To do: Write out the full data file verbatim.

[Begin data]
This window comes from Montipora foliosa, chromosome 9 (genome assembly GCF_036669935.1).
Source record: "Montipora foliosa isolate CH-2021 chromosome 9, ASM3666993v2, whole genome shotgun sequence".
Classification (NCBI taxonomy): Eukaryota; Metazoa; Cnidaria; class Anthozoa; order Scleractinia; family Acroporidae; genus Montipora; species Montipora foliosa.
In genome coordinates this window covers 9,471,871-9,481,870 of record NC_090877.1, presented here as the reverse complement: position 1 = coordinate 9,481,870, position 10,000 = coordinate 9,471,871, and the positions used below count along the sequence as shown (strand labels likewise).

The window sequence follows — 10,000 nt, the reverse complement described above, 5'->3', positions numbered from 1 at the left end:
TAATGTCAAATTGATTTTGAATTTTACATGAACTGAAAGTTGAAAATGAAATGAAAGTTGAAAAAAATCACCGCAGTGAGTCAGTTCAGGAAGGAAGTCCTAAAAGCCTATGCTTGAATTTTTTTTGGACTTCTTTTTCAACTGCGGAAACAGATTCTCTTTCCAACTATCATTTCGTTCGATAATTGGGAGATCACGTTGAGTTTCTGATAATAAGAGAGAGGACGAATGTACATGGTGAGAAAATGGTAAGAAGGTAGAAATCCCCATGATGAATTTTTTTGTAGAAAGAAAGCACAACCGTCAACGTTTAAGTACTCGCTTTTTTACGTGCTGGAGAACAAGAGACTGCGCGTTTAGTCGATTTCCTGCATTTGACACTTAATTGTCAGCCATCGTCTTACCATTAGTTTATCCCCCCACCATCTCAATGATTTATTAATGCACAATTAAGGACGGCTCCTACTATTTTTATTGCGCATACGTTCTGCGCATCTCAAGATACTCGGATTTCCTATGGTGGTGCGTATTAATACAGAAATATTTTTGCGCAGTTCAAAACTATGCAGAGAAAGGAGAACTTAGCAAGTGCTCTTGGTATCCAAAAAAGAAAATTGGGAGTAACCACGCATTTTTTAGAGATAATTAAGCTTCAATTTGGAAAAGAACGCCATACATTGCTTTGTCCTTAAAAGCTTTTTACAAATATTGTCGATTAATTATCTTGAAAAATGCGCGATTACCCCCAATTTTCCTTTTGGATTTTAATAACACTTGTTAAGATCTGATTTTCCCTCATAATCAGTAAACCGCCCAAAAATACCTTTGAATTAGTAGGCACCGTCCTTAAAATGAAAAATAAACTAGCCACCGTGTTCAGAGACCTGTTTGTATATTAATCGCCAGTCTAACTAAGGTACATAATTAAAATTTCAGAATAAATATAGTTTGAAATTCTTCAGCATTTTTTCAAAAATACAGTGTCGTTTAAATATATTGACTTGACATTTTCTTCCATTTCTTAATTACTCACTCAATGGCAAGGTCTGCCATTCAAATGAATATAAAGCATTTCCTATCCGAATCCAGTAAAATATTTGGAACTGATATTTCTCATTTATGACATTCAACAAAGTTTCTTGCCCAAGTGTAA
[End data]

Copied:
This window comes from Montipora foliosa, chromosome 9 (genome assembly GCF_036669935.1).
Source record: "Montipora foliosa isolate CH-2021 chromosome 9, ASM3666993v2, whole genome shotgun sequence".
Classification (NCBI taxonomy): Eukaryota; Metazoa; Cnidaria; class Anthozoa; order Scleractinia; family Acroporidae; genus Montipora; species Montipora foliosa.
In genome coordinates this window covers 9,471,871-9,481,870 of record NC_090877.1, presented here as the reverse complement: position 1 = coordinate 9,481,870, position 10,000 = coordinate 9,471,871, and the positions used below count along the sequence as shown (strand labels likewise).

The window sequence follows — 10,000 nt, the reverse complement described above, 5'->3', positions numbered from 1 at the left end:
TAATGTCAAATTGATTTTGAATTTTACATGAACTGAAAGTTGAAAATGAAATGAAAGTTGAAAAAAATCACCGCAGTGAGTCAGTTCAGGAAGGAAGTCCTAAAAGCCTATGCTTGAATTTTTTTTGGACTTCTTTTTCAACTGCGGAAACAGATTCTCTTTCCAACTATCATTTCGTTCGATAATTGGGAGATCACGTTGAGTTTCTGATAATAAGAGAGAGGACGAATGTACATGGTGAGAAAATGGTAAGAAGGTAGAAATCCCCATGATGAATTTTTTTGTAGAAAGAAAGCACAACCGTCAACGTTTAAGTACTCGCTTTTTTACGTGCTGGAGAACAAGAGACTGCGCGTTTAGTCGATTTCCTGCATTTGACACTTAATTGTCAGCCATCGTCTTACCATTAGTTTATCCCCCCACCATCTCAATGATTTATTAATGCACAATTAAGGACGGCTCCTACTATTTTTATTGCGCATACGTTCTGCGCATCTCAAGATACTCGGATTTCCTATGGTGGTGCGTATTAATACAGAAATATTTTTGCGCAGTTCAAAACTATGCAGAGAAAGGAGAACTTAGCAAGTGCTCTTGGTATCCAAAAAAGAAAATTGGGAGTAACCACGCATTTTTTAGAGATAATTAAGCTTCAATTTGGAAAAGAACGCCATACATTGCTTTGTCCTTAAAAGCTTTTTACAAATATTGTCGATTAATTATCTTGAAAAATGCGCGATTACCCCCAATTTTCCTTTTGGATTTTAATAACACTTGTTAAGATCTGATTTTCCCTCATAATCAGTAAACCGCCCAAAAATACCTTTGAATTAGTAGGCACCGTCCTTAAAATGAAAAATAAACTAGCCACCGTGTTCAGAGACCTGTTTGTATATTAATCGCCAGTCTAACTAAGGTACATAATTAAAATTTCAGAATAAATATAGTTTGAAATTCTTCAGCATTTTTTCAAAAATACAGTGTCGTTTAAATATATTGACTTGACATTTTCTTCCATTTCTTAATTACTCACTCAATGGCAAGGTCTGCCATTCAAATGAATATAAAGCATTTCCTATCCGAATCCAGTAAAATATTTGGAACTGATATTTCTCATTTATGACATTCAACAAAGTTTCTTGCCCAAGTGTAA